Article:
# The division technique

## Video: The division technique

The division technique works by dividing a product or its components functionally or physically and then rearranging them back into the product. Division is a powerful technique because it forces you to break fixedness especially structural fixedness. Division forces you to create configurations by rearranging components in ways you are not likely to have done on your own. To apply the division technique you start by listing the product's internal components. Next you divide the product or one of the components.

## The division technique

The division technique works by dividing a product or its components functionally or physically and then rearranging them back into the product. Division is a powerful technique because it forces you to break fixedness especially structural fixedness. Division forces you to create configurations by rearranging components in ways you are not likely to have done on your own. To apply the division technique you start by listing the product's internal components. Next you divide the product or one of the components.

There are three ways you can do this. First is functionally where you rearrange along some functional role. Look at this example. A water sport company took the controls of the speedboat and then functionally divided them off and placed them into the handle of the water ski tow rope. Now the water skier controls the movements of the boat without having a separate driver. Next is physically where you are cutting the product or component along any physical line.

Physical division is different than functional in that we are actually making a cut along some physical line of the product itself or a component. Take a look at this car radio. In this example the faceplate has been physically cut away from the main radio. When you leave your car, you grab the faceplate by pulling it away from the main radio and taking it with you. That makes the main radio completely worthless so thieves won't break into your car to steal it.

The third type is called preserving. That means you divide the product into smaller versions of itself. Each smaller unit preserves the characteristics of the whole. A real simple example of this is what you see here. Cupcakes are essentially smaller versions of a normal size cake. Here's another example of preserving division. Many food manufacturers use this technique by taking a normal full-size product, and then cutting it down into smaller individual portions.

These smaller units have just the right amount of food needed by the consumer. This saves them money. The product is easier to store. There's less wasted food, and it gives the manufacturer more ways to sell its products. Once you've rearranged the components, this now becomes your virtual product. Using function follows form you visualize the virtual product, then you identify potential benefits in target markets. Finally, you modify and adapt the concept to improve it.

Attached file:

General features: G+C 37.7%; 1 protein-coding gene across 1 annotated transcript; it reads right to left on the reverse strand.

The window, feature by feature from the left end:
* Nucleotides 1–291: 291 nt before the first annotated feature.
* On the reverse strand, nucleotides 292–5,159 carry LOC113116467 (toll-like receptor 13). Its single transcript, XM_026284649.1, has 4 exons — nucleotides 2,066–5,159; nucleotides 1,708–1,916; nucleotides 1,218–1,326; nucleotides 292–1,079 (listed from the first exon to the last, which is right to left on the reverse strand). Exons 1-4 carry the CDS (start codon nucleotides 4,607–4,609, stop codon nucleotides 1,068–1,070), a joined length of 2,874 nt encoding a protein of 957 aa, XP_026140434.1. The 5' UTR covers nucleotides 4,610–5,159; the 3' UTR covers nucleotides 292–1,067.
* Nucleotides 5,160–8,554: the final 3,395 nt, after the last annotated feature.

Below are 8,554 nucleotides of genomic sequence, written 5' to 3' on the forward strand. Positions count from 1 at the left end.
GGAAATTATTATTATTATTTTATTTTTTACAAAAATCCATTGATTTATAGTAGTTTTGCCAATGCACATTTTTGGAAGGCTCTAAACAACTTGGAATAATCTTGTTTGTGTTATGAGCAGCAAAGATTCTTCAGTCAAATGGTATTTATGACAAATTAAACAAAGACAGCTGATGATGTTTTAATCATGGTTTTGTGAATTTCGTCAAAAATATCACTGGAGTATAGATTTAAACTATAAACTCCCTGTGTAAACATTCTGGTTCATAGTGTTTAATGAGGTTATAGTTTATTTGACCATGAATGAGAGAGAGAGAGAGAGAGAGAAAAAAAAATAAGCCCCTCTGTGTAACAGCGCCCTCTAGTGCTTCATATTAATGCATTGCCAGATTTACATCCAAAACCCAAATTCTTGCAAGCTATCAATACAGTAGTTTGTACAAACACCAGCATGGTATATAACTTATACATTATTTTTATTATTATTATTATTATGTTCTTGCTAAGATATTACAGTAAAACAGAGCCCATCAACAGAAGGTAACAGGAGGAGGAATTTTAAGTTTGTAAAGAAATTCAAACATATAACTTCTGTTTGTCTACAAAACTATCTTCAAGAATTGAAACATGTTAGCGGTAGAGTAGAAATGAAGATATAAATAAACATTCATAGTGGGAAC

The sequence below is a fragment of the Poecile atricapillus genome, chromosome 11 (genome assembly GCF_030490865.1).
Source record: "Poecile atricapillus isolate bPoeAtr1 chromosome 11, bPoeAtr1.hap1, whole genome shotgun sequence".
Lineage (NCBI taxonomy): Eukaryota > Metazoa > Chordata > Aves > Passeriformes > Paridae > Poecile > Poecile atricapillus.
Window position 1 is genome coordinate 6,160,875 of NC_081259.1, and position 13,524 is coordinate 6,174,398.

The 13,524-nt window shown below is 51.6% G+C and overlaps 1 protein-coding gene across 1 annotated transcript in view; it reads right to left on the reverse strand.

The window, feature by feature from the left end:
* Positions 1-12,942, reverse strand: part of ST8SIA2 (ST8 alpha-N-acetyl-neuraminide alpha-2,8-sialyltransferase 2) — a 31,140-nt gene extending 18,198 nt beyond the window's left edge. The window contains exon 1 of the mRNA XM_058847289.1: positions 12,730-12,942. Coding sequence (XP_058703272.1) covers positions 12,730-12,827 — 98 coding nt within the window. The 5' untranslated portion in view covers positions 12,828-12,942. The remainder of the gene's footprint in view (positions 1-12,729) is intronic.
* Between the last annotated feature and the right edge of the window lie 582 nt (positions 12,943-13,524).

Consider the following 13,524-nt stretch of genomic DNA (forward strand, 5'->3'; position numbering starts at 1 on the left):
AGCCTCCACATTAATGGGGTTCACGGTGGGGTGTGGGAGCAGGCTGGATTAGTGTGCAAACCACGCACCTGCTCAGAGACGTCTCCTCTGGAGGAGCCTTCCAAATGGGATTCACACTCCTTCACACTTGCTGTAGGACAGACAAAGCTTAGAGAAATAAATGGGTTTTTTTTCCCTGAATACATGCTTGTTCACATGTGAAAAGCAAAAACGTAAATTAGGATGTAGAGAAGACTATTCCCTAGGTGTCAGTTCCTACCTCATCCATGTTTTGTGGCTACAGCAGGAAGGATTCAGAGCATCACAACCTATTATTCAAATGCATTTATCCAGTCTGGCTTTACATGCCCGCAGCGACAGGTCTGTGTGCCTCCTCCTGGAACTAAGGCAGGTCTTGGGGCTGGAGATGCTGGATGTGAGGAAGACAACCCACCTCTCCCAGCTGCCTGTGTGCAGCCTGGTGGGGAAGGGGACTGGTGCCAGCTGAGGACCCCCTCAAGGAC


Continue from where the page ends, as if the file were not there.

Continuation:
The division technique cuts your biggest challenges down to size so you can see new innovative opportunities.

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#### This video is part of

58 video lessons · 2490 viewers

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1. ### Introduction

1m 41s
1. Welcome
1m 22s
2. Using the exercise files
19s
2. ### 1. Understanding How Innovation Occurs

21m 37s
1. What is innovation? Introducing Systematic Inventive Thinking
3m 21s
2. The principle of function follows form
4m 8s
3. The closed-world principle
4m 16s
4. Characteristics of innovative products and services
3m 51s
5. Challenging the myth of thinking outside the box
3m 11s
6. Challenging the myth of serendipity
2m 50s
3. ### 2. Using the Subtraction Technique

11m 55s
1. Functional fixedeness
2m 26s
2. The subtraction technique
2m 59s
3. Subtraction in action
4m 8s
2m 22s
4. ### 3. Using the Division Technique

10m 35s
1. Structural fixedness
2m 32s
2. The division technique
2m 43s
3. Division in action
3m 3s
2m 17s
5. ### 4. Using the Multiplication Technique

16m 25s
1. The multiplication technique
4m 24s
2. Multiplication in action
4m 39s
3. Zooming in and zooming out
4m 51s
2m 31s

15m 45s
4m 19s
4m 14s
4m 27s
2m 45s
7. ### 6. Using the Attribute Dependency Technique

17m 49s
1. The attribute dependency technique
3m 32s
2. Creating an attribute dependency matrix
3m 37s
3. Types of dependencies
4m 12s
4. Attribute dependency in action
4m 31s
1m 57s
8. ### 7. Innovating at Work

27m 7s
1. Running ideation workshops
4m 13s
2. Which technique to use
3m 26s
3. Creating new services and processes
3m 17s
4. Creating digital innovations
5m 12s
5. Involving customers
5m 49s
6. Evaluating ideas
5m 10s
9. ### 8. Mastering Innovation

14m 48s
1. Mastering innovative thinking
3m 42s
2. Building a pilot program
3m 56s
3. Addressing organizational challenges with innovation
4m 3s
4. Next steps
3m 7s
10. ### Bonus: Interview with Drew Boyd

52m 41s
2m 9s
2. What is innovation?
51s
3. What got Drew started in innovation?
2m 15s
4. On innovation as a skill
1m 53s
1m 58s
6. On resistance to innovation
3m 31s
7. On innovation's tainted image
2m 34s
8. Where do you apply innovation strategies?
2m 31s
9. Who should lead an innovation effort?
3m 6s
10. On favorite innovation experiences
3m 51s
11. On innovation vs. strategy
3m 36s
12. On working with innovation consultants
3m 20s
13. On trends in innovation
3m 26s
14. On innovation as competition
2m 32s
15. On innovative companies
2m 43s
16. On generating vs. executing ideas
3m 2s
17. Can you overdo innovation?
2m 1s
18. How do you start innovating?
3m 44s
19. On the most innovative products
3m 38s

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